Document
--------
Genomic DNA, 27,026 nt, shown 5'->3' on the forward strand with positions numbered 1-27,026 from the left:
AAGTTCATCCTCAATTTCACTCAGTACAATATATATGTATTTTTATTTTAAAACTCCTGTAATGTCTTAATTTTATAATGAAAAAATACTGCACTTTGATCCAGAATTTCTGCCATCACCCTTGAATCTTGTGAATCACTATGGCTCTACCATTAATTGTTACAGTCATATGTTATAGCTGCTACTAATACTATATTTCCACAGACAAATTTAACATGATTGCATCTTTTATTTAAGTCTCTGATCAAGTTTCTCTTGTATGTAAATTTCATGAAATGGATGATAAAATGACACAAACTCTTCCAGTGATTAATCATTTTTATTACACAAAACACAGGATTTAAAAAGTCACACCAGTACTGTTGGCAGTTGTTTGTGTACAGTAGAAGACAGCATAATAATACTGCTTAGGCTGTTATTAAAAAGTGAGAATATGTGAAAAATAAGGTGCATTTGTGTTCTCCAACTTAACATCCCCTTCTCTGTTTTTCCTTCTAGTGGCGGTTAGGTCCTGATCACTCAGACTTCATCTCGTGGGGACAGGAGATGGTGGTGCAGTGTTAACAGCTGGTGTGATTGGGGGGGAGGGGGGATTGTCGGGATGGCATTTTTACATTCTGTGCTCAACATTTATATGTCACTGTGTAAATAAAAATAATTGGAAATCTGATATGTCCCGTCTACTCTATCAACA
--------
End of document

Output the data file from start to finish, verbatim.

Genomic DNA, 27,026 nt, shown 5'->3' on the forward strand with positions numbered 1-27,026 from the left:
AAGTTCATCCTCAATTTCACTCAGTACAATATATATGTATTTTTATTTTAAAACTCCTGTAATGTCTTAATTTTATAATGAAAAAATACTGCACTTTGATCCAGAATTTCTGCCATCACCCTTGAATCTTGTGAATCACTATGGCTCTACCATTAATTGTTACAGTCATATGTTATAGCTGCTACTAATACTATATTTCCACAGACAAATTTAACATGATTGCATCTTTTATTTAAGTCTCTGATCAAGTTTCTCTTGTATGTAAATTTCATGAAATGGATGATAAAATGACACAAACTCTTCCAGTGATTAATCATTTTTATTACACAAAACACAGGATTTAAAAAGTCACACCAGTACTGTTGGCAGTTGTTTGTGTACAGTAGAAGACAGCATAATAATACTGCTTAGGCTGTTATTAAAAAGTGAGAATATGTGAAAAATAAGGTGCATTTGTGTTCTCCAACTTAACATCCCCTTCTCTGTTTTTCCTTCTAGTGGCGGTTAGGTCCTGATCACTCAGACTTCATCTCGTGGGGACAGGAGATGGTGGTGCAGTGTTAACAGCTGGTGTGATTGGGGGGGAGGGGGGATTGTCGGGATGGCATTTTTACATTCTGTGCTCAACATTTATATGTCACTGTGTAAATAAAAATAATTGGAAATCTGATATGTCCCGTCTACTCTATCAACA